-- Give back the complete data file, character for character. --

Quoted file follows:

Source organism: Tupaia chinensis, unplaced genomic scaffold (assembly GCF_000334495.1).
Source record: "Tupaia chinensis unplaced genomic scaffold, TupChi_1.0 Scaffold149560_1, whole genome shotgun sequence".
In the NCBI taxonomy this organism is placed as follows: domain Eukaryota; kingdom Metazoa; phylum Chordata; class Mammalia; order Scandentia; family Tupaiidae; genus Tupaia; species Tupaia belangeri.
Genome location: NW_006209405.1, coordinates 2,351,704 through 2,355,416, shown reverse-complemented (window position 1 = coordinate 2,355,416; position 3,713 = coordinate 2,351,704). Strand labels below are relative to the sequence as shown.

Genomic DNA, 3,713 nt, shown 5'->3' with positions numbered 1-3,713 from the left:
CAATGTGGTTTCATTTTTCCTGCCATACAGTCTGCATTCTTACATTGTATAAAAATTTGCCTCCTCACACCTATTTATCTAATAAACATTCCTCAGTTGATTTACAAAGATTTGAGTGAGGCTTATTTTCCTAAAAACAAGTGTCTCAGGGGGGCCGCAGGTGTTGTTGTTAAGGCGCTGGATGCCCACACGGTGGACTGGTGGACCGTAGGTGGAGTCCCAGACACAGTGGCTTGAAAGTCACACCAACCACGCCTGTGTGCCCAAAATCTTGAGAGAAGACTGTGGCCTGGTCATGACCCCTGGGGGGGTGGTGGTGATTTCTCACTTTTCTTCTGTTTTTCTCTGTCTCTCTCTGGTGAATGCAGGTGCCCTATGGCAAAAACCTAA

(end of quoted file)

Source organism: Tupaia chinensis, unplaced genomic scaffold (assembly GCF_000334495.1).
Source record: "Tupaia chinensis unplaced genomic scaffold, TupChi_1.0 Scaffold149560_1, whole genome shotgun sequence".
In the NCBI taxonomy this organism is placed as follows: domain Eukaryota; kingdom Metazoa; phylum Chordata; class Mammalia; order Scandentia; family Tupaiidae; genus Tupaia; species Tupaia belangeri.
Genome location: NW_006209405.1, coordinates 2,351,704 through 2,355,416, shown reverse-complemented (window position 1 = coordinate 2,355,416; position 3,713 = coordinate 2,351,704). Strand labels below are relative to the sequence as shown.

Genomic DNA, 3,713 nt, shown 5'->3' with positions numbered 1-3,713 from the left:
CAATGTGGTTTCATTTTTCCTGCCATACAGTCTGCATTCTTACATTGTATAAAAATTTGCCTCCTCACACCTATTTATCTAATAAACATTCCTCAGTTGATTTACAAAGATTTGAGTGAGGCTTATTTTCCTAAAAACAAGTGTCTCAGGGGGGCCGCAGGTGTTGTTGTTAAGGCGCTGGATGCCCACACGGTGGACTGGTGGACCGTAGGTGGAGTCCCAGACACAGTGGCTTGAAAGTCACACCAACCACGCCTGTGTGCCCAAAATCTTGAGAGAAGACTGTGGCCTGGTCATGACCCCTGGGGGGGTGGTGGTGATTTCTCACTTTTCTTCTGTTTTTCTCTGTCTCTCTCTGGTGAATGCAGGTGCCCTATGGCAAAAACCTAA